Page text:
Originally published in 1937, Think and Grow Rich has made quite the impact. Having sold over 100 million copies to date, it has certainly stood the test of time; widely considered a classic in self-help literature. Written by Napoleon Hill, the book details “13 steps to riches”.
In researching, Hill carefully analyzed more than forty millionaires; dissecting their mindsets, habits and behaviours. From there, he distilled his findings into the thirteen principles that, individually, comprise each chapter. Despite the book’s title, Hill states that these principles are fundamental to all significant achievements, not just monetary success.
At its core, Think and Grow Rich is a book about the mind. More specifically, it’s about choreographing our thoughts in a way that’s conducive to achievement. Hill refers to this as “success consciousness”. He argues that wealth and good fortune cannot be left to chance. Instead, he delves into the key character traits one ought to cultivate, should they wish for such outcomes.
“Riches begin with a state of mind.”
Though penned long ago, the concepts in Think and Grow Rich are particularly relevant today. The book is rooted in the belief that we each have the power to control our thoughts – and in recent years, we’ve become increasingly open to this notion. Neuroscience, for example, has shone light on the brain’s plasticity; it’s ability to form and reorganize synaptic connections based on their use.
With this, Hill notes the importance of tending to the weeds. He writes “it is essential for [us] to encourage the positive emotions as dominating forces of [our] mind, and discourage and eliminate negative emotions”. With positive thoughts circulating the mind, he claims that it “becomes a favorable abode for the state of mind known as faith.”
Jeff Olson summarises it well in ‘The Slight Edge’ where he writes, “a positive philosophy turns into a positive attitude, which turns into positive actions, which turns into positive results, which turns into a positive lifestyle. A positive life.”
Conversely, if we fester on negative emotions, Hill suggests that we aid in creating our own misfortune. For this reason, he describes the importance of proactively choosing the thoughts that pervade our mind – for instance, through the daily use of positive affirmations. He writes “every man is what he is, because of the dominating thoughts which he permits to occupy his mind.”
“No one is ready for a thing until he believes he can acquire it.”
To Hill, ‘desire’ is the groundwork on which the other twelve principles rest – a burning desire, at that. Without passion, it becomes difficult to persist in the face of adversity; fruitless attempts become ‘permanent failures’ rather than ‘temporary defeats’. “Weak desires bring weak results,” he writes.
On the other hand, a burning desire, alongside the knowledge of what one wants, is “the starting point of all achievement”. This combination he refers to as “definiteness of purpose”, noting that with time it can become an all-encompassing obsession.
To fuel this fire, Hill advocates writing goals down in clear and concise statements, repeatedly coming back to them and, importantly, harnessing the power of visualization. This act, he explains, will help to develop faith in oneself, “by affirmation or repeated instructions to the subconscious mind.”
Though it may sound trivial, visualization is often cited as a key habit for many successful figures – and it’s difficult to argue with results. Consider, for example, the words of Tony Gonzalez (one of the greatest tight ends in NFL history), who describes how he has used the process in his own life and career:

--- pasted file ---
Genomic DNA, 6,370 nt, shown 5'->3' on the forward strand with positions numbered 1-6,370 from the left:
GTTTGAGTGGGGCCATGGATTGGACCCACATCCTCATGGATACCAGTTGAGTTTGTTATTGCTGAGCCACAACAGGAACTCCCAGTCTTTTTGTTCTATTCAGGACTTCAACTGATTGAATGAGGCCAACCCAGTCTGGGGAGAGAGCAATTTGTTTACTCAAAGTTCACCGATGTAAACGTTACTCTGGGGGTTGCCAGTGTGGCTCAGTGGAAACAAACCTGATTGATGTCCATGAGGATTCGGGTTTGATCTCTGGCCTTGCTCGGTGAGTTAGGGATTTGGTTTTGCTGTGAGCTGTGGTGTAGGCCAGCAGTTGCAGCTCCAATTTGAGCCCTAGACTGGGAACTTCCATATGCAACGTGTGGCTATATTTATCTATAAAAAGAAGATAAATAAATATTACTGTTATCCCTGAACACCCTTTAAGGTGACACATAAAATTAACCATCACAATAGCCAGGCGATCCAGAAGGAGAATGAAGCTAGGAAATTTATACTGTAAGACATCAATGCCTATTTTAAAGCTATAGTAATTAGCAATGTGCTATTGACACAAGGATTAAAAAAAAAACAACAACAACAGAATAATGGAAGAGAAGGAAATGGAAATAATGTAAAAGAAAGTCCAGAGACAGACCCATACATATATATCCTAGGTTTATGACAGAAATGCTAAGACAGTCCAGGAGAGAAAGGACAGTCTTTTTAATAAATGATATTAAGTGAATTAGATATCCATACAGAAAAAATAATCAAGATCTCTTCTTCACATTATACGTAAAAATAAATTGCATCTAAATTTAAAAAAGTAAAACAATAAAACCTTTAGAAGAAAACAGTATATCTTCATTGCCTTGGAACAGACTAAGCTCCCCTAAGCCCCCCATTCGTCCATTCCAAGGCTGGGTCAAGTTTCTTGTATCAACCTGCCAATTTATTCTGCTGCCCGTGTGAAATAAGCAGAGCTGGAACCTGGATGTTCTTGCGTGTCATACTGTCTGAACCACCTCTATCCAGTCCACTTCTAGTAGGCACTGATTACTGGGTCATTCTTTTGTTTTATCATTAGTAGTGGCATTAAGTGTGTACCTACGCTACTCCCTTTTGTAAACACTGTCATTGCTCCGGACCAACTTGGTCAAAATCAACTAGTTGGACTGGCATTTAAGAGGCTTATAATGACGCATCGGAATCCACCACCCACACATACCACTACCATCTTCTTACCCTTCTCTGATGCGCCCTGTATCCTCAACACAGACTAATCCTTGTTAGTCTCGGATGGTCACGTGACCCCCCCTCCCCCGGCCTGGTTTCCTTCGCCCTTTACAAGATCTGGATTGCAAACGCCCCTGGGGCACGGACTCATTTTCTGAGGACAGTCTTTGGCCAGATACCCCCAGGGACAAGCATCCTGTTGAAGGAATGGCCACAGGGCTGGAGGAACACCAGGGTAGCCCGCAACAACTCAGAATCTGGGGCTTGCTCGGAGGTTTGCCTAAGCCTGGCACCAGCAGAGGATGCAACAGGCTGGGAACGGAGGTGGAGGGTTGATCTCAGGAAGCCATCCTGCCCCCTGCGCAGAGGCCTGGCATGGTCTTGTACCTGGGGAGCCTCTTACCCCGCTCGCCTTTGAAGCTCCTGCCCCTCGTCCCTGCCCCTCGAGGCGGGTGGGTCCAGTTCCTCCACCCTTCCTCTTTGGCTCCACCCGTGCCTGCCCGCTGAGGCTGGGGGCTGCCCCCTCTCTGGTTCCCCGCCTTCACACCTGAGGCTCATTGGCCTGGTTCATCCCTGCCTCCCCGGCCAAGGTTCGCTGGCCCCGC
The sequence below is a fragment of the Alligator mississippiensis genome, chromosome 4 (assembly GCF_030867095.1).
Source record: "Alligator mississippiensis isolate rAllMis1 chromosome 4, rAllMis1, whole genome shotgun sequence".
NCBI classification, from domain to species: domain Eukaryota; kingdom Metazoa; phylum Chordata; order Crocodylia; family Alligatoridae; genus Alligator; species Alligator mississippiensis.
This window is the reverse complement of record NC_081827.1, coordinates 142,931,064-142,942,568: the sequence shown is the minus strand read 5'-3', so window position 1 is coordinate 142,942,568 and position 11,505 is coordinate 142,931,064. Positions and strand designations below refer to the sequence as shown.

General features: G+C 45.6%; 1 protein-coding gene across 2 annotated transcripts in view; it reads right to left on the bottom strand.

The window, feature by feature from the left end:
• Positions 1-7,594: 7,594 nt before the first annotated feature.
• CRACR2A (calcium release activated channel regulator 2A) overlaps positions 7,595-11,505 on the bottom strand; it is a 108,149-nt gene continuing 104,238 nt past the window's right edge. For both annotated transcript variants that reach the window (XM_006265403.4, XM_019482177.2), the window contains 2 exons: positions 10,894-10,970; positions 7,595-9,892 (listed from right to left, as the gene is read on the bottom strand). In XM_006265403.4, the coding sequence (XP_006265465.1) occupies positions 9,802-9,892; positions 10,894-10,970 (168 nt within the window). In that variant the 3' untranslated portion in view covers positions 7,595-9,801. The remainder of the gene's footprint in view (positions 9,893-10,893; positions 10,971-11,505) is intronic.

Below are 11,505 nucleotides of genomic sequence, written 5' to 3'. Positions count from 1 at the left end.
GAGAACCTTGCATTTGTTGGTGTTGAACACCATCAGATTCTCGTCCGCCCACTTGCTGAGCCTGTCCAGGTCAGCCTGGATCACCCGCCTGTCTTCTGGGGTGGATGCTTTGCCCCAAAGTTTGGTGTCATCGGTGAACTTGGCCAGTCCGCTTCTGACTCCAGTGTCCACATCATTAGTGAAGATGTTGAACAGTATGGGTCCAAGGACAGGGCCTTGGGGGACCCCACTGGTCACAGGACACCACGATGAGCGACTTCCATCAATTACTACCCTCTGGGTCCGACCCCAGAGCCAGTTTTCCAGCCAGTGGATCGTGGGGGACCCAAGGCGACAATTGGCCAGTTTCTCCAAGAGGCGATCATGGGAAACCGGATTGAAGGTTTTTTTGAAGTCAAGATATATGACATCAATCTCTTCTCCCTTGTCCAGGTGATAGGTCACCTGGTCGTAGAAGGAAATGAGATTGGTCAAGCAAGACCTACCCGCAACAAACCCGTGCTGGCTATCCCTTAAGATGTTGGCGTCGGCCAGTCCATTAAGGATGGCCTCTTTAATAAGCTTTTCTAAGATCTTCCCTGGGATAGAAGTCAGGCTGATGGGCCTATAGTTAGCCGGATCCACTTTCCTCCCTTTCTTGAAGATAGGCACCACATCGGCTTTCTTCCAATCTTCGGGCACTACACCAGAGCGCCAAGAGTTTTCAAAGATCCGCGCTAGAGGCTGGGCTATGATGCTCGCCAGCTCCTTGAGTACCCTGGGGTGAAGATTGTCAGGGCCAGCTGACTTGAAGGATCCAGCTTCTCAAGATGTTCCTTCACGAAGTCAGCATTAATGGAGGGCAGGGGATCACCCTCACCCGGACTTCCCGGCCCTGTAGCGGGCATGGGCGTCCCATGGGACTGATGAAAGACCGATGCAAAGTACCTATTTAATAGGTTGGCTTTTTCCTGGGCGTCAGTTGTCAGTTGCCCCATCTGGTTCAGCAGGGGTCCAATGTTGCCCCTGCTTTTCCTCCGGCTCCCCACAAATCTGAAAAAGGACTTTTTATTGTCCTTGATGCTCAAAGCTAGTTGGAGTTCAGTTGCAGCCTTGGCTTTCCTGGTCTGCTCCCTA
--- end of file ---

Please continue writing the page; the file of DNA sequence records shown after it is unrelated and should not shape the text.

Think and Grow Rich conveys a philosophy that, in many ways, coincides with the ‘law of attraction’ (i.e. the belief that positive and negative thoughts correspond with experiences of the same nature). Whether this is true or not is hard to conclusively say. Perhaps it’s simply a choice.
Hill writes that, “our brains become magnetized with the dominating thoughts which we hold in our minds, and, by means with which no man is familiar, these ‘magnets’ attract to us the forces, the people, the circumstances of life which harmonize with the nature of our dominating thoughts.”
This is one reason why he advocates forming a ‘mastermind group’ as another of the thirteen principles. A mastermind group acts like an allegiance; a support group of people, each striving for similar objectives. He states, “men take on the nature and the habits and the power of thought of those with whom they associate in a spirit of sympathy and harmony.”
There’s a lot that, as humans, we don’t understand. That doesn’t mean we should discard these ideas or neglect their importance, however. Hill writes, “through the ages which have passed, man has depended too much upon his physical senses, and has limited his knowledge to physical things, which he could see, touch, weigh and measure.”
Throughout the book, he refers to elusive ideas such as the ‘sixth sense’ (or ‘infinite intelligence’) – “the ‘receiving set’ through which, ideas, plans, and thoughts flash into the mind.” He’s not the only one. Deepak Chopra, a prominent figure in the New Age movement, addresses the topic in a recent interview:
“Life is a checkerboard, and the player opposite you is time.”
Overall, Think and Grow Rich was an inspirational read; I found myself lingering for a while on different passages – some of which were entirely new to me and others which simply expressed in a new light. Hill has a very eloquent way of conveying his ideas. Naturally, I didn’t agree with them all, but that was never the point – nor was it to be expected in a book first published over eighty years ago.
The title has the connotation of some sort of ‘get-rich-quick’ scheme. In reality, the book serves as a guide for cultivating a successful mindset and philosophy, it is anything but a ‘quick-fix’.